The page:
Our New Husbands Are Here: Households, Gender, and Politics in a West African State from the Slave Trade to Colonial Rule (New African Histories) (Paperback)

Our New Husbands Are Here: Households, Gender, and Politics in a West African State from the Slave Trade to Colonial Rule (New African Histories) Cover Image

Our New Husbands Are Here: Households, Gender, and Politics in a West African State from the Slave Trade to Colonial Rule (New African Histories) (Paperback)

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In Our New Husbands Are Here, Emily Lynn Osborn investigates a central puzzle of power and politics in West African history: Why do women figure frequently in the political narratives of the precolonial period, and then vanish altogether with colonization? Osborn addresses this question by exploring the relationship of the household to the state. By analyzing the history of statecraft in the interior savannas of West Africa (in present-day Guinea-Conakry), Osborn shows that the household, and women within it, played a critical role in the pacifist Islamic state of Kankan-Baté, enabling it to endure the predations of the transatlantic slave trade and become a major trading center in the nineteenth century. But French colonization introduced a radical new method of statecraft to the region, one that separated the household from the state and depoliticized women’s domestic roles. This book will be of interest to scholars of politics, gender, the household, slavery, and Islam in African history.

Emily Lynn Osborn is an associate professor of history at University of Chicago.

Product Details ISBN: 9780821419830
ISBN-10: 0821419838
Publisher: Ohio University Press
Publication Date: October 10th, 2011
Pages: 288
Language: English
Series: New African Histories
“Original and stimulating, Our New Husbands Are Here challenges traditional historical accounts of gender and tests new concepts and frameworks that promise insightful openings in African studies.”—Mamadou Diouf, Columbia University

“This refreshingly bold and provocative study of Kankan…draws upon a broad range of sources…. By tracking the constantly shifting means through which households and wealth have been constructed over time, the author sets the reader up extremely well to appreciate the radical shift in the understanding of marriage, households, and gender that was introduced under French colonial rule.”—American Historical Review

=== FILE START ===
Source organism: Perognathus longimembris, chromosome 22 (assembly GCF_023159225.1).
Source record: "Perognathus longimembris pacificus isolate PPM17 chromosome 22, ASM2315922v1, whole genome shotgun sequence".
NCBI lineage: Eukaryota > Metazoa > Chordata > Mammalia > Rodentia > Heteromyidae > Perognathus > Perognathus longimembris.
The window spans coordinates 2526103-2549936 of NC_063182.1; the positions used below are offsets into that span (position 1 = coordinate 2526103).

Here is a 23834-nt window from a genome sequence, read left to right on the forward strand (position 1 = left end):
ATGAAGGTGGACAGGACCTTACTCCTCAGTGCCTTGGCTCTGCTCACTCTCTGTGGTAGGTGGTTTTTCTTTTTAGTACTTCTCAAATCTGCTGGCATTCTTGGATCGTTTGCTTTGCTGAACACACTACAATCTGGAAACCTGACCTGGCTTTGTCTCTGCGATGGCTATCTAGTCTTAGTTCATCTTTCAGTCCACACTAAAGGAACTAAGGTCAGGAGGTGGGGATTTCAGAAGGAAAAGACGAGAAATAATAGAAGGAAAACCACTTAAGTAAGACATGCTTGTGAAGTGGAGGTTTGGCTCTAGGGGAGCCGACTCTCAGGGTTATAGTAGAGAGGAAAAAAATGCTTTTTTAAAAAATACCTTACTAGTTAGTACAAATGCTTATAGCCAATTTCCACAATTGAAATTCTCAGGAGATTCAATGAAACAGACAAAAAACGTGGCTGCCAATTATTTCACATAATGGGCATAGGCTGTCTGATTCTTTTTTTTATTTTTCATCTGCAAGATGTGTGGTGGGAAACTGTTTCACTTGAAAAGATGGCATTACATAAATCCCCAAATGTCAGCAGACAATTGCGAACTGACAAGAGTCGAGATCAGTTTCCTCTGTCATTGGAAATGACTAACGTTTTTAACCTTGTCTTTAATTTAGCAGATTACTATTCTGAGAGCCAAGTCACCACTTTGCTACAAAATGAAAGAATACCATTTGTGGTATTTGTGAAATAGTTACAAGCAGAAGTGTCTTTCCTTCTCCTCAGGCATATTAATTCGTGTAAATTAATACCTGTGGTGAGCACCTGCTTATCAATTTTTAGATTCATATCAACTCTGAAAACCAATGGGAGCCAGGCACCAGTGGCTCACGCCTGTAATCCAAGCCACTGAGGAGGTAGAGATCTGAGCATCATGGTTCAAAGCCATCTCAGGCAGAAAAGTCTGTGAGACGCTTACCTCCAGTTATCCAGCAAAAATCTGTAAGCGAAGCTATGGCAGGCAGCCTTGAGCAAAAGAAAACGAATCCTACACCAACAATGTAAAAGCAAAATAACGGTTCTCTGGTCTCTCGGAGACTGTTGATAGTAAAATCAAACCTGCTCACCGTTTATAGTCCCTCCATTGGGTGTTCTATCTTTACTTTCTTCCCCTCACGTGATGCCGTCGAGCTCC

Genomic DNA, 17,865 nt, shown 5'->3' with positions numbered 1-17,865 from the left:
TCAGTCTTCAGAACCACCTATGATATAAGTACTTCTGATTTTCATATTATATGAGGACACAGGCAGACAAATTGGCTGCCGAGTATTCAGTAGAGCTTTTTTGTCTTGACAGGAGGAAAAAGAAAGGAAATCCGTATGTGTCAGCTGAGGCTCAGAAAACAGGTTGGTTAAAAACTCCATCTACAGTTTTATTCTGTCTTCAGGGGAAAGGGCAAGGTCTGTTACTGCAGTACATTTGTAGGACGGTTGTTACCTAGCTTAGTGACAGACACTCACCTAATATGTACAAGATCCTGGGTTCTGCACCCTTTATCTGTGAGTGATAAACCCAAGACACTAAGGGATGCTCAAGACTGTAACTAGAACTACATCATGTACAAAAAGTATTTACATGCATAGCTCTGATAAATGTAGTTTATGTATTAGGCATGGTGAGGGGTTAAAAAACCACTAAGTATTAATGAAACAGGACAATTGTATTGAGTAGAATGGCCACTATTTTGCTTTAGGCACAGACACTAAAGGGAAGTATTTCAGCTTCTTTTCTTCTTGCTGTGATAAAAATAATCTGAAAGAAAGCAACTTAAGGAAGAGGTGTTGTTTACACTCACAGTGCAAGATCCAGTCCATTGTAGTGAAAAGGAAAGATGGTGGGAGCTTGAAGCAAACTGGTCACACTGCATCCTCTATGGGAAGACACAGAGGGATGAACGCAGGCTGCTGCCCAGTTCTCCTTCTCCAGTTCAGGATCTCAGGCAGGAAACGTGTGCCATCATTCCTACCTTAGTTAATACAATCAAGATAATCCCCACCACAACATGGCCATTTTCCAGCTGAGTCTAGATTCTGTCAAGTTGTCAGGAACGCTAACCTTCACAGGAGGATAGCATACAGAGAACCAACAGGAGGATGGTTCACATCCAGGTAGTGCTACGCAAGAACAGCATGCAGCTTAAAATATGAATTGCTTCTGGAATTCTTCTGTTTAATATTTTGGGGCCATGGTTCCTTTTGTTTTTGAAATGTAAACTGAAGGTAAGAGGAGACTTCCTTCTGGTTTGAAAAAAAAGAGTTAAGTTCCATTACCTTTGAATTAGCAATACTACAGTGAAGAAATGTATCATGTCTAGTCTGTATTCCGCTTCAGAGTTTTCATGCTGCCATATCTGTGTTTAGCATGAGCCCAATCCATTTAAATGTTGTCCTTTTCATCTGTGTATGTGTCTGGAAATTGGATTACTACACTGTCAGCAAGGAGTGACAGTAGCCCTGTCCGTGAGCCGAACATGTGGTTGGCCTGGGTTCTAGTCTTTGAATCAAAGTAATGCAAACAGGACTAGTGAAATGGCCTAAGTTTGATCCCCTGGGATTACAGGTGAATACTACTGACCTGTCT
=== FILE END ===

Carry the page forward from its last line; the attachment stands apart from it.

“By focusing on the household as a social, political, and economic unit, rather than merely the domain of women, Osborn illuminates the intimate connections between slavery, marriage, and family in West Africa and de-centers the male-dominated state…. Our New Husbands Are Here represents a rethinking of scholarly assumptions about the relationships between gender, power, and the state that provides an important intervention in Africanist scholarship as well as a helpful tool in the classroom.”—International Journal of African Historical Studies

“Emily Osborn has written a highly accessible and well composed social and political history of Kankan covering the period up to the First World War. She explores and impressive variety of sources: oral history, local manuscripts, and archival texts. This work is an important contribution to debates in the social history of West Africa and to gender studies.”—Journal of African History

“Emily Osborn gives us a deep and fascinating insight into the important inland center of Kankan which has been sadly and strangely neglected in the historiography and anthropology of West Africa. She makes an enduring contribution to African history with ripples into the political science and anthropology of household and gender.”—David Robinson, Michigan State University

“Emily Osborn has written a highly accessible and well composed social and political history of Kankan covering the period up to the First World War. She explores and impressive variety of sources: oral history, local manuscripts, and archival texts. This work is an important contribution to debates in the social history of West Africa and to gender studies.”
Journal of African History